logo logo

JPEPA takes effect Thursday

Philippine Daily Inquirer, Manila

JPEPA takes effect Thursday

500 caregivers, nurses to Japan by April

By Veronica Uy

10 December 2008

MANILA, Philippines — The controversial Japan-Philippines Economic Partnership Agreement (JPEPA) takes effect Thursday, December 11, with simple ceremonies in Tokyo, Philippine labor attaché to Japan Danilo Cruz said Wednesday.

Cruz, who was the principal negotiator for the labor aspect of the treaty, told in an interview that 200 Filipino nurses and 300 Filipino caregivers may initially be deployed to Japan in April under the provisions of the JPEPA.

While the JPEPA officially takes effect Thursday, he said the actual implementation of its provisions will have to be finalized in implementing guidelines.

For instance, in deploying Filipino nurses and caregivers there, guidelines for mutual recognition of training certificates would have to be finalized.

"We are still discussing it and it may be signed within this month. We expect the first deployment of an initial 500 in April," Cruz said.

He said the Philippine Overseas Employment Administration will issue the guidelines that will be hammered out between the two countries as the deployment will be country-to-country.

"No private recruitment agency will be involved here," he said.

The labor official said despite the recession in Japan, he expects more Filipinos to fill the need for health workers there.

"There’s an acute shortage of medical workers in Japan. I don’t think will be affected by the recession," he said.

Cruz also said he does not think Filipinos will be ill-treated in Japan.

"If there’s an excess of medical workers there, maybe they can treat you as second-class, but with the shortage, I think our people’s presence there would be welcome," he said.

Cruz said nursing graduates with two years’ experience can apply for available positions. "No specialties are required," he said.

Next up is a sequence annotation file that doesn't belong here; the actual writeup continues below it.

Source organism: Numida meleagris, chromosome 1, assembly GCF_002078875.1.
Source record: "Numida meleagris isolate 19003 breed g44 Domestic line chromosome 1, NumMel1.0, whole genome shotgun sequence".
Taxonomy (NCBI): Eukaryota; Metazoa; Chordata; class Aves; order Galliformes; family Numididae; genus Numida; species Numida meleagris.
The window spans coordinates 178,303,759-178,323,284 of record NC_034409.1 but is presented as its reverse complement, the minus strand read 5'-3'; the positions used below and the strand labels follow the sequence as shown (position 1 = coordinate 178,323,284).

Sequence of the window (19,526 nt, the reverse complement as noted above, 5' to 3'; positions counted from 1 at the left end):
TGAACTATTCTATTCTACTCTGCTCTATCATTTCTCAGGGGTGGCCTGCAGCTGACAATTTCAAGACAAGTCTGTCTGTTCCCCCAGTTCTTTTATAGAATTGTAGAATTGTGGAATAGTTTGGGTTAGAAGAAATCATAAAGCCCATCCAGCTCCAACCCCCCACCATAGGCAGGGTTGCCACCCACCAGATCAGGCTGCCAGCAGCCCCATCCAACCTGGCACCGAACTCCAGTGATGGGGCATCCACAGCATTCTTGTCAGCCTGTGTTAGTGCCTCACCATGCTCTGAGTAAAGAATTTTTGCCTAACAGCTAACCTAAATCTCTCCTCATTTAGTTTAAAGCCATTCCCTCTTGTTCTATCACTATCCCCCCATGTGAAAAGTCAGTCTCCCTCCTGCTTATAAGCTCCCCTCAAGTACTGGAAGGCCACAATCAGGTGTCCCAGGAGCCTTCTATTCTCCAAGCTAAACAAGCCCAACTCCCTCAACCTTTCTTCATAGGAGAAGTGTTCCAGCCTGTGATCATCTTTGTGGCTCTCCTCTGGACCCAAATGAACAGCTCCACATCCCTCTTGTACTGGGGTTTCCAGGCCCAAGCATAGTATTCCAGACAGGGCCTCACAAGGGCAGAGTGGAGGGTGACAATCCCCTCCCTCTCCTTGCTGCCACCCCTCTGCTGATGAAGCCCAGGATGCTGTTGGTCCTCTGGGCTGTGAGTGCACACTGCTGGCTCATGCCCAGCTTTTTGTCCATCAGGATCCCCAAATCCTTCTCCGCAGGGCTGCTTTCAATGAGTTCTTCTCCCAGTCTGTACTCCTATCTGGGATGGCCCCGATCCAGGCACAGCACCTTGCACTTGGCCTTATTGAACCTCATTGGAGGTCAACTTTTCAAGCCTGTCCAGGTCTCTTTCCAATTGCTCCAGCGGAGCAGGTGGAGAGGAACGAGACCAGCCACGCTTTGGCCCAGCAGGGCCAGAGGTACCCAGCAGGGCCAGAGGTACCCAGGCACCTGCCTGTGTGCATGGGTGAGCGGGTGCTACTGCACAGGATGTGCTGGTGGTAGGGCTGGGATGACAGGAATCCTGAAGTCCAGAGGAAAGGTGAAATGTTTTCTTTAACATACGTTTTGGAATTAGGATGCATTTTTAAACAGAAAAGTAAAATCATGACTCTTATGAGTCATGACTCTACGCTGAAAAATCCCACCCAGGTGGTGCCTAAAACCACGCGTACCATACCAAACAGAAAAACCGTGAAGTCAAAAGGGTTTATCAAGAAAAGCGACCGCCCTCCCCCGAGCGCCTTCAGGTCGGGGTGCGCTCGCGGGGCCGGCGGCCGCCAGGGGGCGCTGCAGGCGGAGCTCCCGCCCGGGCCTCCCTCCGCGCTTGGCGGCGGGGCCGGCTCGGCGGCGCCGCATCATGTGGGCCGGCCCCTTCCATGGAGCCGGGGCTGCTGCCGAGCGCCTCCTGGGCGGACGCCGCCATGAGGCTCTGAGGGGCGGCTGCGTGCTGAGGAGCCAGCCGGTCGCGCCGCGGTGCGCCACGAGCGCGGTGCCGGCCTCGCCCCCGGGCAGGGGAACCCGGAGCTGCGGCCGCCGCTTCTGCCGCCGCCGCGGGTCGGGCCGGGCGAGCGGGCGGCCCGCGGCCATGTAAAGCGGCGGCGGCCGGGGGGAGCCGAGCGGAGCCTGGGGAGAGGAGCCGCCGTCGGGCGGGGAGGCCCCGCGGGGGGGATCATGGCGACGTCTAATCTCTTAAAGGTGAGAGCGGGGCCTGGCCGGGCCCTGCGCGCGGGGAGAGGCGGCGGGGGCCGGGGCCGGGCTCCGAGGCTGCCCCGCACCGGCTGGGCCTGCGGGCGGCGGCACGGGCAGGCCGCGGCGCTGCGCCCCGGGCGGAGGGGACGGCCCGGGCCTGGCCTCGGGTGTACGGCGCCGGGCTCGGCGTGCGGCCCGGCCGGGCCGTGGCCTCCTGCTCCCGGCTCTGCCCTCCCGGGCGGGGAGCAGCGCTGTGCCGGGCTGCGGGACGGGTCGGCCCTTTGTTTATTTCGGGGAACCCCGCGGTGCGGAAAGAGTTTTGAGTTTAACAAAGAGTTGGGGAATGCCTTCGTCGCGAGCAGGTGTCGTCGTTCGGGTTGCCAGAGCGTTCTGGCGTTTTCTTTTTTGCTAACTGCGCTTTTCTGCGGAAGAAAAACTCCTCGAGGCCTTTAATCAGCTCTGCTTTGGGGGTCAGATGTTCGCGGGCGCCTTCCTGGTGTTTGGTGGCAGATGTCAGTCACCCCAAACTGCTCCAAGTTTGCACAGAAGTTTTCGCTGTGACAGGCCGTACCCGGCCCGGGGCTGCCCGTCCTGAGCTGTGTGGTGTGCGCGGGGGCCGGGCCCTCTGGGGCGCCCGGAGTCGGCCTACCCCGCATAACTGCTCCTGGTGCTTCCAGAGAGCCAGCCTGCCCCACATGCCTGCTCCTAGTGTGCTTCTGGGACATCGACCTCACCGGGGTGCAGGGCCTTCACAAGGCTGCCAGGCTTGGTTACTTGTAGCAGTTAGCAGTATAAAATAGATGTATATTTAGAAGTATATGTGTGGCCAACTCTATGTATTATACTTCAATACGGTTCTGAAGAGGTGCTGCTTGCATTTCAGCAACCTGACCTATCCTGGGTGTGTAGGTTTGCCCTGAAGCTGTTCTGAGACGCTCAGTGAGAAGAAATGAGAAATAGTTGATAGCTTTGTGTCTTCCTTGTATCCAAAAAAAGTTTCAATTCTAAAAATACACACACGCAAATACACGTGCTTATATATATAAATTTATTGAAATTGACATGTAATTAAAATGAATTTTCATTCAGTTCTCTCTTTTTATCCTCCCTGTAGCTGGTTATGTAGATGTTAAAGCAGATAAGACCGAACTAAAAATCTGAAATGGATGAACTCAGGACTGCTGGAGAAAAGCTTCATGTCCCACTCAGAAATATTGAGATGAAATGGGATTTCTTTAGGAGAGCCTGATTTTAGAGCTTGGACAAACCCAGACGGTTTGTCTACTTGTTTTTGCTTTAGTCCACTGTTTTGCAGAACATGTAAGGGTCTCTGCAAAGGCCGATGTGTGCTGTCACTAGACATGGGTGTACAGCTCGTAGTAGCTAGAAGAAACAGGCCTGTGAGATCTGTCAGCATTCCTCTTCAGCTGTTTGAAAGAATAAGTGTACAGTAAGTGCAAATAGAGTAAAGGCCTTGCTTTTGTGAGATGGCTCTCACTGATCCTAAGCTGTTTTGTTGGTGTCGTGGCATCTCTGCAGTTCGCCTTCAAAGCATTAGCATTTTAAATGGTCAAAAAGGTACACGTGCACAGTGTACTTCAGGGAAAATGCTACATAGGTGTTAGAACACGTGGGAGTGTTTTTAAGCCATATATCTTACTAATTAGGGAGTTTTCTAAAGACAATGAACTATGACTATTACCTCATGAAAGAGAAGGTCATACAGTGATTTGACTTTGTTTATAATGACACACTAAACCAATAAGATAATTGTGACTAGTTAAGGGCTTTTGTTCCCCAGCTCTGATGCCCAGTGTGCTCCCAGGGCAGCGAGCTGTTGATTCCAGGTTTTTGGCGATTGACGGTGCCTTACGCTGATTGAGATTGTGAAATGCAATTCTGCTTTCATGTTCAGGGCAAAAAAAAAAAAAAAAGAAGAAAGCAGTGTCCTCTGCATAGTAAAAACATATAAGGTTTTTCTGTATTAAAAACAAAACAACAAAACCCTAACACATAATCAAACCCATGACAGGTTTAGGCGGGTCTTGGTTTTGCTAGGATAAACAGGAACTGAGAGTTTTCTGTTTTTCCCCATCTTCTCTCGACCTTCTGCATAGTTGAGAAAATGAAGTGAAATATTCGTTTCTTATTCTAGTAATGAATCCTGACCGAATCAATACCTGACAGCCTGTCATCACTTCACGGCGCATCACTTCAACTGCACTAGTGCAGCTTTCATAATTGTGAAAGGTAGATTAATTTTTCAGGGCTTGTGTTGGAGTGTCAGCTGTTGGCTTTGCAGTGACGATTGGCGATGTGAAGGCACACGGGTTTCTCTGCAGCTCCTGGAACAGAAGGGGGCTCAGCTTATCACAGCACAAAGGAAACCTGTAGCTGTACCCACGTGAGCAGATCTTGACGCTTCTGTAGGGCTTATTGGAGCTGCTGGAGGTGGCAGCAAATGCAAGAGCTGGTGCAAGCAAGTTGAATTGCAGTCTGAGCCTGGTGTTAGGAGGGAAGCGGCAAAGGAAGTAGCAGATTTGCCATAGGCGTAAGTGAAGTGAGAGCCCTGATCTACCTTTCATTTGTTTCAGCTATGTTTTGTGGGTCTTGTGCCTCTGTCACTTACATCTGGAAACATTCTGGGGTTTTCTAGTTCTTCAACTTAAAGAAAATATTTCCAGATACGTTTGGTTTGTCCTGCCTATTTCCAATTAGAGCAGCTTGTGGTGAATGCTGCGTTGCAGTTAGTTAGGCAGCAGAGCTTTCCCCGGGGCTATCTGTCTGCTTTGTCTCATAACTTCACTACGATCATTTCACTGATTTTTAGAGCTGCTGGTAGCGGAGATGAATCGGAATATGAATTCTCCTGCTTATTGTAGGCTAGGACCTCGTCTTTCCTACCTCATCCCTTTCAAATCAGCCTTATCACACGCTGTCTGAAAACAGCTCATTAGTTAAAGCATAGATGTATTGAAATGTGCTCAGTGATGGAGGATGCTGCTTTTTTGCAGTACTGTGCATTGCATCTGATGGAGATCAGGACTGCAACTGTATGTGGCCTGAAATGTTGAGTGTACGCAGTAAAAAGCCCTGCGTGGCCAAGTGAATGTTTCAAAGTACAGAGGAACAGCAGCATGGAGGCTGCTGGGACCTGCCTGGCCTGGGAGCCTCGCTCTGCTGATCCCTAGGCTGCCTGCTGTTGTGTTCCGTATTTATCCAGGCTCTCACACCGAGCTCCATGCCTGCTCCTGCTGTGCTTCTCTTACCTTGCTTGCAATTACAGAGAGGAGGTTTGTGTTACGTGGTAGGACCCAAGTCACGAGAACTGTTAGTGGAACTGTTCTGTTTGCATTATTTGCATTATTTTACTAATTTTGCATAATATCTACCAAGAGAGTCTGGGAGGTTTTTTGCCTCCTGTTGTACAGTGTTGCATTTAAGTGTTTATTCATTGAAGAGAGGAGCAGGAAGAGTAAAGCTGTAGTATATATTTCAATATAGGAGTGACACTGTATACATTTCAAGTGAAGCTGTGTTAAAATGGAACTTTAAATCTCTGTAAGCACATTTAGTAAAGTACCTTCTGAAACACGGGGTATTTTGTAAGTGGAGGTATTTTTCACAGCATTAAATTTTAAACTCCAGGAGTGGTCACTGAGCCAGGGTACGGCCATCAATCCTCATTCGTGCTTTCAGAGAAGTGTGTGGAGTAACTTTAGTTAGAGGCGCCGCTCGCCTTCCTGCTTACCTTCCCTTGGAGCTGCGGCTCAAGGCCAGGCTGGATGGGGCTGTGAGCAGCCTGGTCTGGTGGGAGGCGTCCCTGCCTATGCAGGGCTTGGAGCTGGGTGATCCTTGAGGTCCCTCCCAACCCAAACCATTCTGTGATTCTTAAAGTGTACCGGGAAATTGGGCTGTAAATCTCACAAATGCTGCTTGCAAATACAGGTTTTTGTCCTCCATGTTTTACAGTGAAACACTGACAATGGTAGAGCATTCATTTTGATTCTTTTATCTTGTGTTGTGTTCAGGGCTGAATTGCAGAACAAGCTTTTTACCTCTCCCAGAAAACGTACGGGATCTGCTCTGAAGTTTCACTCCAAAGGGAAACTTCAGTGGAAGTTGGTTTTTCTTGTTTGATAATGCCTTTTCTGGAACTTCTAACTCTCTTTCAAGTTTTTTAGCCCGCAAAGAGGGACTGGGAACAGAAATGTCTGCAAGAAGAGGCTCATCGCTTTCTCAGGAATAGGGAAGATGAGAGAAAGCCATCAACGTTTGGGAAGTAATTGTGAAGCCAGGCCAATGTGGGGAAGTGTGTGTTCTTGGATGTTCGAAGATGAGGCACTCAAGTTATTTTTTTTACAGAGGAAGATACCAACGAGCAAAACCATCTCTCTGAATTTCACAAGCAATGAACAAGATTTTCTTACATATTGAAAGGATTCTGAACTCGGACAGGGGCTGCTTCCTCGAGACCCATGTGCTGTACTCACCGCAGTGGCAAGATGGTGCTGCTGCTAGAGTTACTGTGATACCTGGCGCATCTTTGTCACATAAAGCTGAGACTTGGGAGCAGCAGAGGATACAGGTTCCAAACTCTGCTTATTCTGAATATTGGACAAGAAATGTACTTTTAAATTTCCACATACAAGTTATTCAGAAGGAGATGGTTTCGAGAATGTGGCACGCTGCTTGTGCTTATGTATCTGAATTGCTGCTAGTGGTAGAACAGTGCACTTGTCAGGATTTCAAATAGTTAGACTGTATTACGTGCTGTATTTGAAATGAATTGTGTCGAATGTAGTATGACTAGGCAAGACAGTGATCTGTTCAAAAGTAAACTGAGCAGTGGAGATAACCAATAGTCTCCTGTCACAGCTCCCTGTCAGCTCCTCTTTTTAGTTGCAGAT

He said those who are well-versed in Nihongo, "in level 3 or 4," are exempted from taking a language course and can "go straight to the hospitals," but others will have to undergo a "purely language" course for six months.

Those who will take the language course will go to Japan and get $400 a month while studying Nihongo. "That is their allowance per month," he said.

Those who are fluent in Japanese or who finish the language training will get $2,000 a month, he added.

Noting the impending effectivity of the treaty, anti-JPEPA advocates, led by the Magkaisa Junk JPEPA Coalition called on the Supreme Court to take decisive action on the constitutional and legal questions surrounding the trade pact.

On October 13, the coalition questioned the constitutionality of treaty and implored the high tribunal to halt its implementation.

The coalition includes the Alliance of Progressive Labor, Concerned Citizens Against Pollution, EcoWaste Coalition, Initiatives for Dialogue and Empowerment through Alternative Legal Services Inc., Kilusan Para sa Pagpapaunlad ng Industriya ng Pangisdaan, Mother Earth Foundation, NGOs for Fisheries Reform, Philippine Metal Workers Alliance, and Akbayan Representative Ana Theresia Hontiveros-Baraquel.

Lawyer Golda Benjamin, lead counsel of the coalition, pointed out that the treaty is "potentially more devastating than Philippine membership in the World Trade Organization and is blatantly unconstitutional."

Soon after the Senate concurred in the ratification of the treaty, Foreign Affairs Secretary Alberto Romulo and Japanese Ambassador to Manila Makoto Katsura exchanged diplomatic notes last month.

JPEPA opponents immediately asked the Supreme Court to stop the treaty, but the latter declined to grant the petitioners’ call for a restraining order.

The coalition, which has vigorously campaigned for the Senate rejection of JPEPA on economic, environmental, constitutional, legal, and ethical grounds, called on all Filipinos to exercise continued vigilance on the treaty’s implementation.